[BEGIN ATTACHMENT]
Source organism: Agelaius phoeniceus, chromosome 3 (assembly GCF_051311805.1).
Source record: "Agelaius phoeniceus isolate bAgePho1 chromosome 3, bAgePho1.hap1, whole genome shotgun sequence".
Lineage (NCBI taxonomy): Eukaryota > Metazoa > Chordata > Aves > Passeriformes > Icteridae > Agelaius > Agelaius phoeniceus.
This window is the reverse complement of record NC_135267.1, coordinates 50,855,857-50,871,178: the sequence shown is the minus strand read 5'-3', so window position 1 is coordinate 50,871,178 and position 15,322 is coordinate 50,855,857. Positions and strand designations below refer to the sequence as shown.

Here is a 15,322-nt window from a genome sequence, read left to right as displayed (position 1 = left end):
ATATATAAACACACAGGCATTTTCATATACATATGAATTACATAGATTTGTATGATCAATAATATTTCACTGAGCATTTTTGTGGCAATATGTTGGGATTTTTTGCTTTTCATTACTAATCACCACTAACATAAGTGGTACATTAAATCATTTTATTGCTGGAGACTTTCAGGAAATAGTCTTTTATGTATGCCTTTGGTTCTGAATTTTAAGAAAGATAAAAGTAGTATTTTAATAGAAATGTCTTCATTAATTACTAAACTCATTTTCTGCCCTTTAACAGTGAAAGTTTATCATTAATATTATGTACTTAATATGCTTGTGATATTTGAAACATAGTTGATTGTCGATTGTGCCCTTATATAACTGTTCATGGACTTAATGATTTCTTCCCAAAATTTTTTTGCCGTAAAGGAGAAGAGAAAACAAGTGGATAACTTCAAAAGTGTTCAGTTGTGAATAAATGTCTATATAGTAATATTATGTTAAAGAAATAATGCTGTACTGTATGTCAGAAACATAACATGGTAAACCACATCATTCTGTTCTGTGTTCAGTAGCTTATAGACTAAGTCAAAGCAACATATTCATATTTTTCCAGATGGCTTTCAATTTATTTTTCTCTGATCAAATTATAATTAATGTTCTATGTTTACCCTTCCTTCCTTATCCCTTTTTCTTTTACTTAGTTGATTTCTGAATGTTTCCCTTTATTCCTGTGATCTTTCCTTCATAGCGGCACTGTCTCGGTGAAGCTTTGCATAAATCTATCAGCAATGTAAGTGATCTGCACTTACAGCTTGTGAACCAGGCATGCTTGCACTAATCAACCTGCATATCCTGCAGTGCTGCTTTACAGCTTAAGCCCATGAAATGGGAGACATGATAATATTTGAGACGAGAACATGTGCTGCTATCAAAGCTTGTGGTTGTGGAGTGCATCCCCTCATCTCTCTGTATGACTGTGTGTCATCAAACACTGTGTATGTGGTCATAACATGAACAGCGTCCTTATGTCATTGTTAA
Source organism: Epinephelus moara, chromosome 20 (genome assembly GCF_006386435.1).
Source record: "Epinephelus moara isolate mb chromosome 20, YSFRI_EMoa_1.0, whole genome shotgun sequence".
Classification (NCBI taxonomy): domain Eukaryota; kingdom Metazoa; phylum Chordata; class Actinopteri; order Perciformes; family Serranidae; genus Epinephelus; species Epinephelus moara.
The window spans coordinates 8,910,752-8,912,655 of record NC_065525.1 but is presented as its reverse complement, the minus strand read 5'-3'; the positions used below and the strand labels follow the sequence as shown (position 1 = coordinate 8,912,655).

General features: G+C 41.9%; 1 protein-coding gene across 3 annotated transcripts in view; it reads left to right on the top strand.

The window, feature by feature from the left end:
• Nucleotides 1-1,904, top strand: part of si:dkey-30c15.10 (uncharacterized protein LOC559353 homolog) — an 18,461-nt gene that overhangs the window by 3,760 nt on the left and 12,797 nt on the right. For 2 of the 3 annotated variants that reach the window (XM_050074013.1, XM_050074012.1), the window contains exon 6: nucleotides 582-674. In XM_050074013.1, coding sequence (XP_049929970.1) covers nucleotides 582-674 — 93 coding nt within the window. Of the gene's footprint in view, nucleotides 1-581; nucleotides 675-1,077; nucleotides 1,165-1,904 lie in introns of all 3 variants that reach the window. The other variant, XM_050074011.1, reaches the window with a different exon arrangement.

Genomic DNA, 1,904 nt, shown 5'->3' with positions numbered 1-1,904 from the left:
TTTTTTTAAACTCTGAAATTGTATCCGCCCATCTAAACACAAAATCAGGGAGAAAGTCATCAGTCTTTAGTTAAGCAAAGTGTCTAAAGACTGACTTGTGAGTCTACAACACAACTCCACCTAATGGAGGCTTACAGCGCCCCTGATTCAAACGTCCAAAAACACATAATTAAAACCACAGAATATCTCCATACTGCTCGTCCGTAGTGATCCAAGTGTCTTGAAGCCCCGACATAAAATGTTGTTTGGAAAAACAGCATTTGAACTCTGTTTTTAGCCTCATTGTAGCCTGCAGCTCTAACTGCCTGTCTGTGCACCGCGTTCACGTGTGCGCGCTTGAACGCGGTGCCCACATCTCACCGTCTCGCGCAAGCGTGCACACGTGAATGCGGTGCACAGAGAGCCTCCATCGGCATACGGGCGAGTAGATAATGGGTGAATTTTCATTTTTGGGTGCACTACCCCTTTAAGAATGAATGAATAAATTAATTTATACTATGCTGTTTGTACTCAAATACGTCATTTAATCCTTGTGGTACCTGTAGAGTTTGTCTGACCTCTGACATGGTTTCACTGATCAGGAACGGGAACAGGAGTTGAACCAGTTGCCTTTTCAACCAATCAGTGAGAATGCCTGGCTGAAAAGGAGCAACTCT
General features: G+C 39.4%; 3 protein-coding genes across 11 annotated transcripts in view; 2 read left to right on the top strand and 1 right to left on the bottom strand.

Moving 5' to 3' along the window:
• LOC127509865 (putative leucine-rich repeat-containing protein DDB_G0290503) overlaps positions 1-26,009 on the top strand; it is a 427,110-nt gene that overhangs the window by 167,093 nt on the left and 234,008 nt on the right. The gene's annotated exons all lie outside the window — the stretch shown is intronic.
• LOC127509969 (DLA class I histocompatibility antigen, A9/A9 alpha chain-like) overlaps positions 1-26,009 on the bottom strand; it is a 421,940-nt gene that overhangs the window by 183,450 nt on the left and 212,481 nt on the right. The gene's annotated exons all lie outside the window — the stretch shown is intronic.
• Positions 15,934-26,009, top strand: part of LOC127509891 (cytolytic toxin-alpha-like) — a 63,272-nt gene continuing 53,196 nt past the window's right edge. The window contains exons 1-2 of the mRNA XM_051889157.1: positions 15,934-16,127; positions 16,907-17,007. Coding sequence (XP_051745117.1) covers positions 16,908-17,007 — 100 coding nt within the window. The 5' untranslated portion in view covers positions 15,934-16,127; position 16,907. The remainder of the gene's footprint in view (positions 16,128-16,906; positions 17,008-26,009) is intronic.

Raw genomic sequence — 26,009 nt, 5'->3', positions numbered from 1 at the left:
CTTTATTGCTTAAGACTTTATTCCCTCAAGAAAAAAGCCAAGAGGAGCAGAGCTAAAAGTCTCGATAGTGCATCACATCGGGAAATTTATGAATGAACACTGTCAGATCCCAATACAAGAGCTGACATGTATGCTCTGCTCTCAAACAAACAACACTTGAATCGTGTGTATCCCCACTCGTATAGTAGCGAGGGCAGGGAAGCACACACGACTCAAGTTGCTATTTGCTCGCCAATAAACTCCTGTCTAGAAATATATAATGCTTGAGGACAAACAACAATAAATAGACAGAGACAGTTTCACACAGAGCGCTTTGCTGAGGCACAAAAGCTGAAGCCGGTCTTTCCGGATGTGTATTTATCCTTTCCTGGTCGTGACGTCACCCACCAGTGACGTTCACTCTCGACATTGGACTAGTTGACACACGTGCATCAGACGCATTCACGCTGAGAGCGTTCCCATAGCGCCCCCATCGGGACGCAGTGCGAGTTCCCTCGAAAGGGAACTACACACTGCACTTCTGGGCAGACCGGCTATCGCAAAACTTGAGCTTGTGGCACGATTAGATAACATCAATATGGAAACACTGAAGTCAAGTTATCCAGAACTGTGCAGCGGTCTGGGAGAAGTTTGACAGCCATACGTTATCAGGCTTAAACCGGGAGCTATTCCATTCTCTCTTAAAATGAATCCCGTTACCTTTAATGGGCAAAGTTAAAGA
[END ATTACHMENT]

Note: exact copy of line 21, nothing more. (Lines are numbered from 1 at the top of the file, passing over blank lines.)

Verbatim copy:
Raw genomic sequence — 26,009 nt, 5'->3', positions numbered from 1 at the left: